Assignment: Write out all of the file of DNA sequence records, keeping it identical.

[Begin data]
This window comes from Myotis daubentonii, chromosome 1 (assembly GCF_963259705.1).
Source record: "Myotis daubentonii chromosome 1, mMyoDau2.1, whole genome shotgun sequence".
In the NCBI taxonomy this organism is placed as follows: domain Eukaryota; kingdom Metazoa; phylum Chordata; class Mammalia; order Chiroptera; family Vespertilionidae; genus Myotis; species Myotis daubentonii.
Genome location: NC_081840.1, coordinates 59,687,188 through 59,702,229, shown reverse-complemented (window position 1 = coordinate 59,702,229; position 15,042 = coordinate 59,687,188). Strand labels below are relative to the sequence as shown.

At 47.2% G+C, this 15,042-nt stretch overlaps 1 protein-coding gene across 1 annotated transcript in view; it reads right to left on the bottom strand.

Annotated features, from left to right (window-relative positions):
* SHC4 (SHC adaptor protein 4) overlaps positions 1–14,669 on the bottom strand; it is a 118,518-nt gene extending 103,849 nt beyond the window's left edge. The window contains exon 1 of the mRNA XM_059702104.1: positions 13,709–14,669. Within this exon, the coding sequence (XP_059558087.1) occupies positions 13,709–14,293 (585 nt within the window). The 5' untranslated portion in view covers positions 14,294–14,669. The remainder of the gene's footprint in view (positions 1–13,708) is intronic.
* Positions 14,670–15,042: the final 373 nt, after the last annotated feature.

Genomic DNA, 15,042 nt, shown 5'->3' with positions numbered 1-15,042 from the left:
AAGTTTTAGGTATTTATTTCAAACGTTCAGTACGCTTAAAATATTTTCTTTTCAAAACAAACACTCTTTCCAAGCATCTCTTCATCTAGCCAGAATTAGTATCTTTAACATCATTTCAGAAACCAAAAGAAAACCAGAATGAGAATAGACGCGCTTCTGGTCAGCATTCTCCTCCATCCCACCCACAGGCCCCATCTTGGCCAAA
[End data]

This window comes from Myotis daubentonii, chromosome 1 (assembly GCF_963259705.1).
Source record: "Myotis daubentonii chromosome 1, mMyoDau2.1, whole genome shotgun sequence".
In the NCBI taxonomy this organism is placed as follows: domain Eukaryota; kingdom Metazoa; phylum Chordata; class Mammalia; order Chiroptera; family Vespertilionidae; genus Myotis; species Myotis daubentonii.
Genome location: NC_081840.1, coordinates 59,687,188 through 59,702,229, shown reverse-complemented (window position 1 = coordinate 59,702,229; position 15,042 = coordinate 59,687,188). Strand labels below are relative to the sequence as shown.

At 47.2% G+C, this 15,042-nt stretch overlaps 1 protein-coding gene across 1 annotated transcript in view; it reads right to left on the bottom strand.

Annotated features, from left to right (window-relative positions):
* SHC4 (SHC adaptor protein 4) overlaps positions 1–14,669 on the bottom strand; it is a 118,518-nt gene extending 103,849 nt beyond the window's left edge. The window contains exon 1 of the mRNA XM_059702104.1: positions 13,709–14,669. Within this exon, the coding sequence (XP_059558087.1) occupies positions 13,709–14,293 (585 nt within the window). The 5' untranslated portion in view covers positions 14,294–14,669. The remainder of the gene's footprint in view (positions 1–13,708) is intronic.
* Positions 14,670–15,042: the final 373 nt, after the last annotated feature.

Genomic DNA, 15,042 nt, shown 5'->3' with positions numbered 1-15,042 from the left:
AAGTTTTAGGTATTTATTTCAAACGTTCAGTACGCTTAAAATATTTTCTTTTCAAAACAAACACTCTTTCCAAGCATCTCTTCATCTAGCCAGAATTAGTATCTTTAACATCATTTCAGAAACCAAAAGAAAACCAGAATGAGAATAGACGCGCTTCTGGTCAGCATTCTCCTCCATCCCACCCACAGGCCCCATCTTGGCCAAA